By Alexander Barthet

An equipment repair shop went about fixing a backhoe brought in for service. After completing its work, the shop returned the equipment to its owners along with a bill for repairs. When, in a few months the shop didn’t get paid, it placed a repairman’s lien on the backhoe – recording notice of the monies it was owed. Suit was eventually filed to foreclose the lien; an open and shut case thought the repair shop. But in what should be a wakeup call for all those whose business practice has been to release items before getting paid, the court denied the lien enforcement action.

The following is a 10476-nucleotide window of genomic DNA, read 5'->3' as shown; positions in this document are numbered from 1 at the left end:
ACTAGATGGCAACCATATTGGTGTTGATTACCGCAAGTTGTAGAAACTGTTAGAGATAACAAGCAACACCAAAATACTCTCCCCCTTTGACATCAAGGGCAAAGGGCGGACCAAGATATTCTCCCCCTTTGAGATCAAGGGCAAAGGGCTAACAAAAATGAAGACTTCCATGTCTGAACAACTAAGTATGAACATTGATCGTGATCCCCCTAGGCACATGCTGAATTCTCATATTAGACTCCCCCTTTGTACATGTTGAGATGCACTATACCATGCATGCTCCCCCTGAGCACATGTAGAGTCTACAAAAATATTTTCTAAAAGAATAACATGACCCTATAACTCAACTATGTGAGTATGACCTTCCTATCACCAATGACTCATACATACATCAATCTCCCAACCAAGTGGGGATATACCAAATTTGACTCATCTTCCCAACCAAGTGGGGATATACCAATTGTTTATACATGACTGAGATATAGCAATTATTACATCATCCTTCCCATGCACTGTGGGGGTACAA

Possession Counts

Such claims for labor or services on personal property – such as a backhoe – are possessory in nature. The court therefore found that the repair shop’s right to claim a lien was extinguished when it relinquished possession of the property it repaired. The shop needed to hold on to that backhoe until it got paid, at least if it expected to protect its lien rights.

Possession being 9/10’s of the law couldn’t be more true here.